June 1, 2015


The Shale Boom Shifts Into Higher Gear (DONALD L. LUSKIN And  MICHAEL WARREN, May 31, 2015, WSJ)

The increase in domestic crude oil production of 3.6 million barrels a day in less than four years, reversing almost four decades of decline, has created a spectacular macroeconomic anomaly--a crash in oil prices without a recession to cause it.

Now, in response to sharply lower prices, domestic oil producers have shed jobs and cut operating rigs by more than half. [...]

The nimblest and smartest competitors have worked relentlessly to increase their productivity. Leading-edge operators report that they can produce more profitably today at a price of $65 a barrel than they could at $95 a barrel three years ago. Where can they be profitable three years hence--$40 a barrel? $30? The oil patch today is afire with the same technological imperative and competitive mission that has powered the U.S. electronics revolution--think Moore's Law--to dash headlong down the learning curve, crushing costs and prices and making up for it in volume.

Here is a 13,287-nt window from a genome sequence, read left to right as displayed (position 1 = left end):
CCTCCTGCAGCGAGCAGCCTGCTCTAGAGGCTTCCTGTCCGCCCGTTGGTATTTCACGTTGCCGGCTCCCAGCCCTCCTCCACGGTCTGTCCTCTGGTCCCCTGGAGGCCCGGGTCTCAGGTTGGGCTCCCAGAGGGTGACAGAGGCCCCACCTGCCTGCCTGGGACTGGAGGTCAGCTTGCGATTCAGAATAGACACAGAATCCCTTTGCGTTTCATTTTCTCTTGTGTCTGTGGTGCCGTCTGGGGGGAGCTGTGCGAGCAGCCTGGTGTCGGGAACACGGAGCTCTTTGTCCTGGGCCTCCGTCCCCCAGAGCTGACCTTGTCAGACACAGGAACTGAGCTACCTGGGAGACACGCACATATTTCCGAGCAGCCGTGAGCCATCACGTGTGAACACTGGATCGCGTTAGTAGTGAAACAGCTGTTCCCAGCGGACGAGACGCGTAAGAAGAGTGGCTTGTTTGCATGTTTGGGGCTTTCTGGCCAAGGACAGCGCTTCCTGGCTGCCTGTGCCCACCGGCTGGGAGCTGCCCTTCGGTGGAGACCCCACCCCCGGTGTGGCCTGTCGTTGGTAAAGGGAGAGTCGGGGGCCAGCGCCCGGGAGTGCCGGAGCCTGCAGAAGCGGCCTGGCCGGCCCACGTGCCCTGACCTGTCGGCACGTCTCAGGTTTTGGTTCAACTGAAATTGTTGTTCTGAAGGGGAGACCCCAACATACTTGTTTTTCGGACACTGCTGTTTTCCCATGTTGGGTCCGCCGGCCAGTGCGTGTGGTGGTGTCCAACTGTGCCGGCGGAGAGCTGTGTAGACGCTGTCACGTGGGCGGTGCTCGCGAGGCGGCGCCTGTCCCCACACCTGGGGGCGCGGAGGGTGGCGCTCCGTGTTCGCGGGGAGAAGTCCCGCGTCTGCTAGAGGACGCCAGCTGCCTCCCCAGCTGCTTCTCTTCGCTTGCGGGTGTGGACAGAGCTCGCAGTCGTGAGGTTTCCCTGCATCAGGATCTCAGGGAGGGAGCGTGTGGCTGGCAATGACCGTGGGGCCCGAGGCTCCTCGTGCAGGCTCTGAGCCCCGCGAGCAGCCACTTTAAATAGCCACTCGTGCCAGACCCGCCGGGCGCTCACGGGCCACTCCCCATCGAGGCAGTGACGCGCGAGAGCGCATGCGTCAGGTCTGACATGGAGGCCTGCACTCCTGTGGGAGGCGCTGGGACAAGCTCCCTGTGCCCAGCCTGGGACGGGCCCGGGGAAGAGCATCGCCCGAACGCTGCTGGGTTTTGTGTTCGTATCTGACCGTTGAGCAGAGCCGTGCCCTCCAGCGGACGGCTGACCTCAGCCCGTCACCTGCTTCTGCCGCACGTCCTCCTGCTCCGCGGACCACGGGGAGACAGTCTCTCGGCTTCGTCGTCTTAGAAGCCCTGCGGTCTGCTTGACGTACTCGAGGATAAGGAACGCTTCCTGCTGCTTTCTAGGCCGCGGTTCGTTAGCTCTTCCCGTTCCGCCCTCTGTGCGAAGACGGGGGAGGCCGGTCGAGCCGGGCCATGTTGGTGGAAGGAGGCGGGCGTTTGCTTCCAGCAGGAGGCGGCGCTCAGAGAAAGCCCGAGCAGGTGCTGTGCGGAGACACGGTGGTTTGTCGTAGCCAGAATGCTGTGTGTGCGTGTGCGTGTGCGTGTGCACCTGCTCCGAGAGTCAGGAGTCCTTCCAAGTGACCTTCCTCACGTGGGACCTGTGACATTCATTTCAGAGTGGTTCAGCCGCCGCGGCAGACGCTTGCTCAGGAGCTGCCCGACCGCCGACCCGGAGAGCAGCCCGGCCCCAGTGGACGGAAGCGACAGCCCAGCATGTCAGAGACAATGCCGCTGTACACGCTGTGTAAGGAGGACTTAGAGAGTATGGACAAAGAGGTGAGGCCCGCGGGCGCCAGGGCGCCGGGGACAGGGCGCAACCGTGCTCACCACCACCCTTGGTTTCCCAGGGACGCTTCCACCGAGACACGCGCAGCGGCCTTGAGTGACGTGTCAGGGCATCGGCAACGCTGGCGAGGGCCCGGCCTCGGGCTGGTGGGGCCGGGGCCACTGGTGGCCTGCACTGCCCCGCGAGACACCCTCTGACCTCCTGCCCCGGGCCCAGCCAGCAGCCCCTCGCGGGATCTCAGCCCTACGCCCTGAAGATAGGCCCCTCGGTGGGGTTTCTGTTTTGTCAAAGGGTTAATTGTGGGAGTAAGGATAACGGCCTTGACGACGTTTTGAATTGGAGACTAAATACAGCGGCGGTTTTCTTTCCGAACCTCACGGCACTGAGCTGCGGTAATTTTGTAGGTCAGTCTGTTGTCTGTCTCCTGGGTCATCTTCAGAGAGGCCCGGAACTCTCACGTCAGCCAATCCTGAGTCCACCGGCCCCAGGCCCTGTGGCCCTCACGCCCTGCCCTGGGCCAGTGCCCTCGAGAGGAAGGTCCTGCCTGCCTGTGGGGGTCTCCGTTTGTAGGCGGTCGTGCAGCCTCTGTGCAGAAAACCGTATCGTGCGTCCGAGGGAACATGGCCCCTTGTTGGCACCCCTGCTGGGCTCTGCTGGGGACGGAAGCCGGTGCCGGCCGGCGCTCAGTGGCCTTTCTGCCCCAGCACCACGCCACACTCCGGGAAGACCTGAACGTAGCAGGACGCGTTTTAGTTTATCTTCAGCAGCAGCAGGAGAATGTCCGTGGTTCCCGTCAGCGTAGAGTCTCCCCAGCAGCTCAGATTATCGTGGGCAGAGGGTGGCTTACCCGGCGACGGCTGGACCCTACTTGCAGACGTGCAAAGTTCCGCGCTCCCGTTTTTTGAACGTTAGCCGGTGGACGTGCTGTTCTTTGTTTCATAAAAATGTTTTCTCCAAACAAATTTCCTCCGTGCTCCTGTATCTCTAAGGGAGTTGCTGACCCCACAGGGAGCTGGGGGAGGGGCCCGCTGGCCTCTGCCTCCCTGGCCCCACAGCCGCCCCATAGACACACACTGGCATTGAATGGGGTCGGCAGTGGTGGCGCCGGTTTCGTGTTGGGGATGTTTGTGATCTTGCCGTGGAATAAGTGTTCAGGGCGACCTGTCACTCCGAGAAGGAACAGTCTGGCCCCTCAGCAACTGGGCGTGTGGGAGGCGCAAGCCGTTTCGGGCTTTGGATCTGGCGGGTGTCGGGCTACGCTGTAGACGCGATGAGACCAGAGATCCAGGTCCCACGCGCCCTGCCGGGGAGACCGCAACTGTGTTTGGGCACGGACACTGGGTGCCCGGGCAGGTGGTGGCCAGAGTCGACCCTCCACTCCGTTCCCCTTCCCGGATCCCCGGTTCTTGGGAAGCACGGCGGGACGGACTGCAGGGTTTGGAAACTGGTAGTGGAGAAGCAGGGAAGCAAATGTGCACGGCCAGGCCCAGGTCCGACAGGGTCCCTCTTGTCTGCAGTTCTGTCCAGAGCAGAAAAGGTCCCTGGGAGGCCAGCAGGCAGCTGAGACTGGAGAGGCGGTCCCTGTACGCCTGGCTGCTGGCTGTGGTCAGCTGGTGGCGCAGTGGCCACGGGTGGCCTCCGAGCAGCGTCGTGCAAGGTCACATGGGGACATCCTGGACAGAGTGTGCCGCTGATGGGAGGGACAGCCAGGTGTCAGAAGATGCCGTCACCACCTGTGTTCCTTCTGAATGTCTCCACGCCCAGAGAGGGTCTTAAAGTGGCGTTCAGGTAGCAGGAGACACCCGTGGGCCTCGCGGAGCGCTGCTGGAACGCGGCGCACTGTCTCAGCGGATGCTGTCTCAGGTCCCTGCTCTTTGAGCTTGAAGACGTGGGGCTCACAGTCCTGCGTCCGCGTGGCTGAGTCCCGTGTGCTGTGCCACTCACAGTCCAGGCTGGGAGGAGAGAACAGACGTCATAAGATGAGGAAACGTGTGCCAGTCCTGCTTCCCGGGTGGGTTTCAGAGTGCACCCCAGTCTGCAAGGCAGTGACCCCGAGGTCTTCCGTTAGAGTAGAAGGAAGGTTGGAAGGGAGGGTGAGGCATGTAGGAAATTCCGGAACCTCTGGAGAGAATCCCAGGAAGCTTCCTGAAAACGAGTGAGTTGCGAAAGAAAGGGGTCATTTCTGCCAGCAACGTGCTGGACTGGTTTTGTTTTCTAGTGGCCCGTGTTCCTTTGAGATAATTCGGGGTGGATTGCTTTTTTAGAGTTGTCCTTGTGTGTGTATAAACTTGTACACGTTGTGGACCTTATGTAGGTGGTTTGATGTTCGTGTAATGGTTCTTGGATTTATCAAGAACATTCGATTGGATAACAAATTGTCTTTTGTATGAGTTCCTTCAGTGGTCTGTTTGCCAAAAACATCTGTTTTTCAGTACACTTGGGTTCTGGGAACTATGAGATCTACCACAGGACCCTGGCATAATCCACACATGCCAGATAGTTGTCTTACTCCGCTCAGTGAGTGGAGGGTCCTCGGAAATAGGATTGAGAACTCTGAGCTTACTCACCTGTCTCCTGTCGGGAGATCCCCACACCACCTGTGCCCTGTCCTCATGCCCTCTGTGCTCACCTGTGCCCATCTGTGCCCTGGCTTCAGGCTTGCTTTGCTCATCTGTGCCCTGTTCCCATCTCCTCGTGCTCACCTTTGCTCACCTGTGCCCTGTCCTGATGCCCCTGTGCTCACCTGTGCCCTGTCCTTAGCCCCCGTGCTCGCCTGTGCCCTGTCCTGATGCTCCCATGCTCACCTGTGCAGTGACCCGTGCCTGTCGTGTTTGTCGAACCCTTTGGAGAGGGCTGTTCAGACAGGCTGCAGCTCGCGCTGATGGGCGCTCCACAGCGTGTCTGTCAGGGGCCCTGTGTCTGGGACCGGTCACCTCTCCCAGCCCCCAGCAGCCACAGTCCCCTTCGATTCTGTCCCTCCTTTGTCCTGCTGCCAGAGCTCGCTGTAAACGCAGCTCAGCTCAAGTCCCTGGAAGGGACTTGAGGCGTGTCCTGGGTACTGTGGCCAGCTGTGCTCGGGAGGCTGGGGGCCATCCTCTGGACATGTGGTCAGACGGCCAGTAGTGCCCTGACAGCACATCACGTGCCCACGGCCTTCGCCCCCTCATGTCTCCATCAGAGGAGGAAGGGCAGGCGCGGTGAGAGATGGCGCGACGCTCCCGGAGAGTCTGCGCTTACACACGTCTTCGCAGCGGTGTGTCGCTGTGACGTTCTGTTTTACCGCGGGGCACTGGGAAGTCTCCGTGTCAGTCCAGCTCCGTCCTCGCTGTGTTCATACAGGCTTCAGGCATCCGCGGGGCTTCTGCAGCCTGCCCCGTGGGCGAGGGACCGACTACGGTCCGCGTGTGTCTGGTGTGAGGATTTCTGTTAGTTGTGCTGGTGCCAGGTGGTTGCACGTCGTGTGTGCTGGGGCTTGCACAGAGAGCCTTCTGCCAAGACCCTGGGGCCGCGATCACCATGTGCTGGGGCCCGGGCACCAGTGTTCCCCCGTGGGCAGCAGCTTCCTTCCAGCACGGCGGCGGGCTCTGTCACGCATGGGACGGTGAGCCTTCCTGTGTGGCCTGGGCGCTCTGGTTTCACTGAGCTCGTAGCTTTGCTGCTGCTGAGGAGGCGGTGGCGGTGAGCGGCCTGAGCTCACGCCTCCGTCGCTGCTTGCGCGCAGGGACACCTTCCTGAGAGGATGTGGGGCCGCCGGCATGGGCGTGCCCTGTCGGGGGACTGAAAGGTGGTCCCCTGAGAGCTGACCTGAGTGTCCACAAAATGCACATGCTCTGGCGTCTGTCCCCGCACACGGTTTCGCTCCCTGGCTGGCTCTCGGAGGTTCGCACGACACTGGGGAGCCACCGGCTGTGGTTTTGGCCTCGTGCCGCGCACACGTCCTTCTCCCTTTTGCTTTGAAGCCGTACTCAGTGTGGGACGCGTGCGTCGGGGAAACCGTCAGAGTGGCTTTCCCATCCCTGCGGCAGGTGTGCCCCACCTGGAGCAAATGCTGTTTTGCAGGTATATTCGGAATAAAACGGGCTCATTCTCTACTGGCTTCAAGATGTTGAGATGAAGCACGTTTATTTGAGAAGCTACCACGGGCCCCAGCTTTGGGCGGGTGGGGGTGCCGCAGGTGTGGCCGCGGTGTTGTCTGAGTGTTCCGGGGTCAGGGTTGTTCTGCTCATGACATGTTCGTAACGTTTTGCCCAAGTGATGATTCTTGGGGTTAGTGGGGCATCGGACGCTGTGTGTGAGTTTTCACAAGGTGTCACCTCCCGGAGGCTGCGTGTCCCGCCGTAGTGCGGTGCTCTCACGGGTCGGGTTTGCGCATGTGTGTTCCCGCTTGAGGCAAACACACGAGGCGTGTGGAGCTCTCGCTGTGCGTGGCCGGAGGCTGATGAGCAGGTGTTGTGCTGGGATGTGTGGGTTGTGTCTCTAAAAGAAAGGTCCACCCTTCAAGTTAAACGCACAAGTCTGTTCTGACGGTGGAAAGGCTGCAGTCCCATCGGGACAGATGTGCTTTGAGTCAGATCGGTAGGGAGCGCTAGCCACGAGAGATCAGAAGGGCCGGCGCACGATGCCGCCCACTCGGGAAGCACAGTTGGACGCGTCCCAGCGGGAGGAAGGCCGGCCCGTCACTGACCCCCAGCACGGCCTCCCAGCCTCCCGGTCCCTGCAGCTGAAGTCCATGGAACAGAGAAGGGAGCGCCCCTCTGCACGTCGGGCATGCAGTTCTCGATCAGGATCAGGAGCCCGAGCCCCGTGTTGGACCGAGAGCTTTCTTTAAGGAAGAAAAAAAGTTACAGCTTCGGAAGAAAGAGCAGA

Today's surge in production is coming predominantly from wells that are horizontally drilled and hydraulically fractured from drill pads with multiple wells. Because such wells exhaust quickly, many more of them must be drilled. The conventional wisdom is that fracking is therefore less amenable to the economies of scale exploited by traditional methods. But for today's shale operators, that's a feature, not a bug.

For one thing, the increase in the number of wells--which, necessarily, entails a great diversity of geologies and formations--means a commensurate increase in learning about a galaxy of processes that can be tweaked, combined and recombined to increase production and reduce costs. It's simple: When you get more at-bats, you become a better batter.

Posted by at June 1, 2015 5:05 PM

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